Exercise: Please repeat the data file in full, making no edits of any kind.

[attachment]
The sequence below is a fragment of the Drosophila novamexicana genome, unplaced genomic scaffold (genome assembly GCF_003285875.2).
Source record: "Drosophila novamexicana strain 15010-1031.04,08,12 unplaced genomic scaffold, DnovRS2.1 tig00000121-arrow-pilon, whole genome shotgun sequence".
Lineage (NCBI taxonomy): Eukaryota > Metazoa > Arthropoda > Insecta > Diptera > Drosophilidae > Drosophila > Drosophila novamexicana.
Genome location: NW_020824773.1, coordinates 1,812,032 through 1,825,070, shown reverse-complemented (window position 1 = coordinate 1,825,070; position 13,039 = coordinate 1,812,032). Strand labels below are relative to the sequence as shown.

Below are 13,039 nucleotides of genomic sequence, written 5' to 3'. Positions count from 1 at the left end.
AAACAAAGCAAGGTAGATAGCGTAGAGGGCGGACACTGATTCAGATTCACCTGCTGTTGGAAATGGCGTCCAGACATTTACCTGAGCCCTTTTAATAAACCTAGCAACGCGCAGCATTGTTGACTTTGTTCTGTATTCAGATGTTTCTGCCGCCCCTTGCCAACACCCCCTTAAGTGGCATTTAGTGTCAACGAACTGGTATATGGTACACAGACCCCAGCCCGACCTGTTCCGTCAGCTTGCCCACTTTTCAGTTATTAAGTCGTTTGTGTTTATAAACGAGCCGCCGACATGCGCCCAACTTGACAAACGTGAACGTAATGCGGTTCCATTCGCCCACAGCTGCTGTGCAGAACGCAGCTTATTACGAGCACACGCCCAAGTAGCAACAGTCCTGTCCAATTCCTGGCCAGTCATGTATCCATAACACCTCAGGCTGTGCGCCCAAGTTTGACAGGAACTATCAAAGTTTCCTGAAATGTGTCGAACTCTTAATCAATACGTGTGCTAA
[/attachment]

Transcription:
The sequence below is a fragment of the Drosophila novamexicana genome, unplaced genomic scaffold (genome assembly GCF_003285875.2).
Source record: "Drosophila novamexicana strain 15010-1031.04,08,12 unplaced genomic scaffold, DnovRS2.1 tig00000121-arrow-pilon, whole genome shotgun sequence".
Lineage (NCBI taxonomy): Eukaryota > Metazoa > Arthropoda > Insecta > Diptera > Drosophilidae > Drosophila > Drosophila novamexicana.
Genome location: NW_020824773.1, coordinates 1,812,032 through 1,825,070, shown reverse-complemented (window position 1 = coordinate 1,825,070; position 13,039 = coordinate 1,812,032). Strand labels below are relative to the sequence as shown.

Below are 13,039 nucleotides of genomic sequence, written 5' to 3'. Positions count from 1 at the left end.
AAACAAAGCAAGGTAGATAGCGTAGAGGGCGGACACTGATTCAGATTCACCTGCTGTTGGAAATGGCGTCCAGACATTTACCTGAGCCCTTTTAATAAACCTAGCAACGCGCAGCATTGTTGACTTTGTTCTGTATTCAGATGTTTCTGCCGCCCCTTGCCAACACCCCCTTAAGTGGCATTTAGTGTCAACGAACTGGTATATGGTACACAGACCCCAGCCCGACCTGTTCCGTCAGCTTGCCCACTTTTCAGTTATTAAGTCGTTTGTGTTTATAAACGAGCCGCCGACATGCGCCCAACTTGACAAACGTGAACGTAATGCGGTTCCATTCGCCCACAGCTGCTGTGCAGAACGCAGCTTATTACGAGCACACGCCCAAGTAGCAACAGTCCTGTCCAATTCCTGGCCAGTCATGTATCCATAACACCTCAGGCTGTGCGCCCAAGTTTGACAGGAACTATCAAAGTTTCCTGAAATGTGTCGAACTCTTAATCAATACGTGTGCTAA